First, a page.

The New York Jets should eye these prospects if they hit undrafted free agency
We’ve spent a lot of time talking about the top prospects in the 2022 NFL draft. Whether it be the debate around the EDGE guys, which receiver fits the Mike LaFleur system best, or the question of whether the New York Jets should take an offensive tackle in the first round, hot topics surrounding the big-name prospects will continue to dominate the world of Jets football.
Recently I’ve been spending a lot of time researching late-round prospects, with a focus on players that are slated to go undrafted. I do this every year and it’s one of the more enjoyable aspects of the draft for me; trying to spot players who are largely unloved now, but could become something down the line.
Each year around 500 players that went undrafted will land on an NFL roster (486 last year). As of today, there are 15 members of the Pro Football Hall of Fame who were overlooked by every single team but made a telling contribution at the next level, with Kurt Warner being the most famous one.
Not every UDFA will reach those heights, but there are notable names every single year. Priest Holmes back in 1997, Wes Welker in 2004, Antonio Gates in 2003, or Jason Peters in 2004 – the list is endless.
The Jets have historically found some outstanding players once the curtain came down on the draft, signing Wayne Chrebet in 1995, Brandon Moore in 2002, Damon Harrison in 2012 and Robby Anderson in 2016. Can they strike lucky again in 2022?
Here are two highly athletic guys who are slated to go undrafted by at least one publication. Knowing that Douglas loves his high athleticism players, I wouldn’t be surprised to see these guys become Jets.
Chance Campbell – Linebacker – Ole Miss
It’s not often a guy who recorded 109 tackles, 12.5 for a loss, 6 sacks, and 2 forced fumbles in the SEC will go undrafted. That could happen with Chance Campbell.
I’m still not sold that Campbell will make it to the UDFA stage of the draft – I actually have him rated as a fourth or fifth round prospect – but The Athletic’s Dane Brugler has him as a UDFA so I’m featuring him here.
Let’s touch on the athleticism first. Campbell scored a 9.69 on his RAS (Relative Athletic Score) and was labeled as “elite” in both the “speed” and “explosion” categories.
The knock on Campbell is his weight. Sitting at just 232 pounds, that’s considered poor for a linebacker by the RAS grading methodology, but we know that Robert Saleh doesn’t mind his linebackers being a touch lighter.
Campbell arrived at Ole Miss as a transfer from Maryland and won the starting MIKE linebacker job over some prized recruits. He put up an outstanding season with Ole Miss showcasing a feel for the position that you can’t teach. His read and react skills are a huge plus and when you add that to the athleticism you get a player with potential. He also led all college linebackers with 42 pressures last season and showed a real knack for timing his pass rush.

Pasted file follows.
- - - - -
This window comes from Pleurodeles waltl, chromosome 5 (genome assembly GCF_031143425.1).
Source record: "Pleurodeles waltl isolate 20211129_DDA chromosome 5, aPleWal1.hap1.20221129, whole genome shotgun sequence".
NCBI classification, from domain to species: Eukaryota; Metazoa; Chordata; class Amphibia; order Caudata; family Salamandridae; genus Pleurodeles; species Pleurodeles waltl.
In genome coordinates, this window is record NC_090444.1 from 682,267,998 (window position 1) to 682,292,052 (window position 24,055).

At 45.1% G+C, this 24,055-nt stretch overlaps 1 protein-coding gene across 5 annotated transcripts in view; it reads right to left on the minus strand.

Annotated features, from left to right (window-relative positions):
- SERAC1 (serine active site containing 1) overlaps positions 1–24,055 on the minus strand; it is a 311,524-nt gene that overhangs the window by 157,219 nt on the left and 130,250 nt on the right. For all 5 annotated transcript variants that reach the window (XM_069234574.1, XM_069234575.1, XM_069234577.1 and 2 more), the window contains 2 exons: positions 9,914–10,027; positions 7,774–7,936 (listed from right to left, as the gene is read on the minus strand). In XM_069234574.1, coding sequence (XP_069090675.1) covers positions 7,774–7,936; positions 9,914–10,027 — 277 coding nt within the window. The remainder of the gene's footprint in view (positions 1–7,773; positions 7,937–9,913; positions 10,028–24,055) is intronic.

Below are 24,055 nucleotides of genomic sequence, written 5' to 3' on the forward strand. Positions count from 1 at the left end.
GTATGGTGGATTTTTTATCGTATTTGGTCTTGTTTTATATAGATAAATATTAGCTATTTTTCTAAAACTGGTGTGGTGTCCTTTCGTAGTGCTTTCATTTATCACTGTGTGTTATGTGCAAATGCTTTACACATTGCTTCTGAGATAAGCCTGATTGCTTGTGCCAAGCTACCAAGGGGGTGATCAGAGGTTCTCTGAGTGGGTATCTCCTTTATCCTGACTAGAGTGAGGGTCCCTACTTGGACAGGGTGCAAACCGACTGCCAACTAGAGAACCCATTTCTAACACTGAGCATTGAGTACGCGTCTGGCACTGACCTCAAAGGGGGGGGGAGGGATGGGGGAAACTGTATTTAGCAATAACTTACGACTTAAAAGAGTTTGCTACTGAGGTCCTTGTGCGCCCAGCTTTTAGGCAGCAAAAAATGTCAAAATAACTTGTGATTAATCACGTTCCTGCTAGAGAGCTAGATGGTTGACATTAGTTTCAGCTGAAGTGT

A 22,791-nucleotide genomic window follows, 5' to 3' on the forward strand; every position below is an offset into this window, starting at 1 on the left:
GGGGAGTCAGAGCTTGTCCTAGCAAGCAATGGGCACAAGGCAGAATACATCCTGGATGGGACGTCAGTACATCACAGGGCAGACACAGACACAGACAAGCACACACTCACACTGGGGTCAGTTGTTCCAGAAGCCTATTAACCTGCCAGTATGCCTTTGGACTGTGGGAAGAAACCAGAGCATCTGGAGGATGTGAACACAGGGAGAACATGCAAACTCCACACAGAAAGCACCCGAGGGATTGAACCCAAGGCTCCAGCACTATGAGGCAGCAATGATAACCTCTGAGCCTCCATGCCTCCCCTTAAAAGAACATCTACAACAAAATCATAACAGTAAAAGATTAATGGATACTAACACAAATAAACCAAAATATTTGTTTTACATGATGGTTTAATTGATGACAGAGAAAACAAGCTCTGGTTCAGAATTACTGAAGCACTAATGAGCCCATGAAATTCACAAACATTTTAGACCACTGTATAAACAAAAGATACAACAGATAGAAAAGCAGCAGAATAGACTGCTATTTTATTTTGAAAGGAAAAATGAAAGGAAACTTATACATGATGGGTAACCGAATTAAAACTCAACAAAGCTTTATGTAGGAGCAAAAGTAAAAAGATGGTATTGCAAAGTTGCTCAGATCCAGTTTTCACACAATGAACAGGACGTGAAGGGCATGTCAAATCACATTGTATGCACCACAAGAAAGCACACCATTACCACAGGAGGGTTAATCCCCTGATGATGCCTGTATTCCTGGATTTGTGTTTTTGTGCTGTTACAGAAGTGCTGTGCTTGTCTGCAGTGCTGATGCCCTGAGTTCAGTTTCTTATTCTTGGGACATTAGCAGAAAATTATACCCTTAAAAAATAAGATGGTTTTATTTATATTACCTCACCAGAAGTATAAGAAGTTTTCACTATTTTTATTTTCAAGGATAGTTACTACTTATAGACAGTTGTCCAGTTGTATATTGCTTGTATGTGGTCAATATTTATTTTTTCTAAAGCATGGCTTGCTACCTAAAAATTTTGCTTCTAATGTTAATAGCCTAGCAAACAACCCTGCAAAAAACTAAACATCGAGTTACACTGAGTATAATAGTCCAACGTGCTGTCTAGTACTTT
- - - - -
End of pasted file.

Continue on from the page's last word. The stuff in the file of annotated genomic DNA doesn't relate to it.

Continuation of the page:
Campbell also played the most coverage snaps in the SEC amongst linebackers without allowing a touchdown reception (375). The Jets need help with their coverage from the position, and Chance would offer that.
There are a couple of flags with Campbell as you’d expect with any player appearing on a potential UDFA list.
Campbell has shorter arms than you’d want which can lead to him getting engulfed in the run game by offensive linemen moving to the next level. He also has a tendency to miss a tackle or two. Of all linebackers who played at least 400 snaps last season, Campbell’s missed tackle rate of 16.5% ranked him 225th (regular and post-season included), but a lot of that comes down to technique and you pay your coaches to improve technique.
Again, I don’t think Campbell is making it to the UDFA stage of the draft, but if he does, then he should be one of the Jets’ first calls. I’d personally consider taking him as early as the fourth round, but that’s just me.
Matt Waletzko – Offensive Tackle – North Dakota
No offensive tackle in this class scored higher than Matt Waletzko when it came to RAS. His 9.96 beat out Trevor Penning, Ikem Ekwonu, Evan Neal, and even my boy Zach Tom.
Athletically, Waletzko is extremely impressive. His “elite” status in regards to both “speed” and “agility” jump out on tape. His movement skills make him an intriguing option for any team that operates a lot of zone running schemes. He has a good mirror technique and his hand usage is already a strength.
As a 2-star tackle recruit in 2018, Waletzko received just one Division-I offer, to play at North Dakota, and he grabbed that with both hands. He started at left tackle for four years with the Fighting Hawks and finished his final season as one of the better players at his position.
Over the course of the 2021 season, Waletzko allowed zero sacks and just eight pressures on 351 pass-blocking snaps. Over the course of his 4-year career he didn’t allow a single sack over 658 pass-blocking snaps and gave up only 18 pressures in total.
The production is there and the athleticism is there. So why is he being spoken about as a seventh-round prospect to UDFA?
Waletzko has a big frame but he doesn’t pack a lot of power. His core strength is constantly questioned and many project that he’ll struggle with the power element of edge rushers at the next level. His footwork is a little messy and inconsistent and he overextends frequently losing his contact balance. His strike is also inconsistent and could do with work.
From a technical element, Matt has a lot to work on, but again, at this point in the draft you’re betting on the athleticism and trusting your coaches to do their job. You can’t teach the length that Waletzko has or the natural athletic ability, but you can teach him footwork and you can teach him hand strike timing. I’d take a flyer on Matt as a developmental player.